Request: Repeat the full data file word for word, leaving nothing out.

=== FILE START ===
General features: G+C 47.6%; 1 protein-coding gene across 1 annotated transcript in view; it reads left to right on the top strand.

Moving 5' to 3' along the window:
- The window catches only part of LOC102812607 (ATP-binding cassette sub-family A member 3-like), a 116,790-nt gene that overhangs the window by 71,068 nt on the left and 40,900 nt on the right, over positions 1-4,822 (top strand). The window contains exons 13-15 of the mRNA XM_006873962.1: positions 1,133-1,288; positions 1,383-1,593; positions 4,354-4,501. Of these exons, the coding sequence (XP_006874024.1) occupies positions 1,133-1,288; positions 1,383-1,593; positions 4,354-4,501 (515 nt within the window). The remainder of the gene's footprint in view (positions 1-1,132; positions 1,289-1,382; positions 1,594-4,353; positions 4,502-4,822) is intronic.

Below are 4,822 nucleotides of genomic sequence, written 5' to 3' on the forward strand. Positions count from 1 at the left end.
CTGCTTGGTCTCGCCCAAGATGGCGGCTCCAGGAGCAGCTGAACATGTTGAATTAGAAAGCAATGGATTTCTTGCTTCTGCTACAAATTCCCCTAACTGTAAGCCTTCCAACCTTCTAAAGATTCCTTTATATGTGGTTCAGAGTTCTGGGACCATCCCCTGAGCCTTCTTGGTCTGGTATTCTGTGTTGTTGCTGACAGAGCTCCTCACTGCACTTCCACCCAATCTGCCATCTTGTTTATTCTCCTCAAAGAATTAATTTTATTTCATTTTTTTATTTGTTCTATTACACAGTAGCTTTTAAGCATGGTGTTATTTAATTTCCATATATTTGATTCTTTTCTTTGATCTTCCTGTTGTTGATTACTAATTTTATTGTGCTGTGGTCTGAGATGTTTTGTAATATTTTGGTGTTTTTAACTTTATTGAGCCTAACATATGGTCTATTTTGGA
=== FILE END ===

General features: G+C 47.6%; 1 protein-coding gene across 1 annotated transcript in view; it reads left to right on the top strand.

Moving 5' to 3' along the window:
- The window catches only part of LOC102812607 (ATP-binding cassette sub-family A member 3-like), a 116,790-nt gene that overhangs the window by 71,068 nt on the left and 40,900 nt on the right, over positions 1-4,822 (top strand). The window contains exons 13-15 of the mRNA XM_006873962.1: positions 1,133-1,288; positions 1,383-1,593; positions 4,354-4,501. Of these exons, the coding sequence (XP_006874024.1) occupies positions 1,133-1,288; positions 1,383-1,593; positions 4,354-4,501 (515 nt within the window). The remainder of the gene's footprint in view (positions 1-1,132; positions 1,289-1,382; positions 1,594-4,353; positions 4,502-4,822) is intronic.

Below are 4,822 nucleotides of genomic sequence, written 5' to 3' on the forward strand. Positions count from 1 at the left end.
CTGCTTGGTCTCGCCCAAGATGGCGGCTCCAGGAGCAGCTGAACATGTTGAATTAGAAAGCAATGGATTTCTTGCTTCTGCTACAAATTCCCCTAACTGTAAGCCTTCCAACCTTCTAAAGATTCCTTTATATGTGGTTCAGAGTTCTGGGACCATCCCCTGAGCCTTCTTGGTCTGGTATTCTGTGTTGTTGCTGACAGAGCTCCTCACTGCACTTCCACCCAATCTGCCATCTTGTTTATTCTCCTCAAAGAATTAATTTTATTTCATTTTTTTATTTGTTCTATTACACAGTAGCTTTTAAGCATGGTGTTATTTAATTTCCATATATTTGATTCTTTTCTTTGATCTTCCTGTTGTTGATTACTAATTTTATTGTGCTGTGGTCTGAGATGTTTTGTAATATTTTGGTGTTTTTAACTTTATTGAGCCTAACATATGGTCTATTTTGGA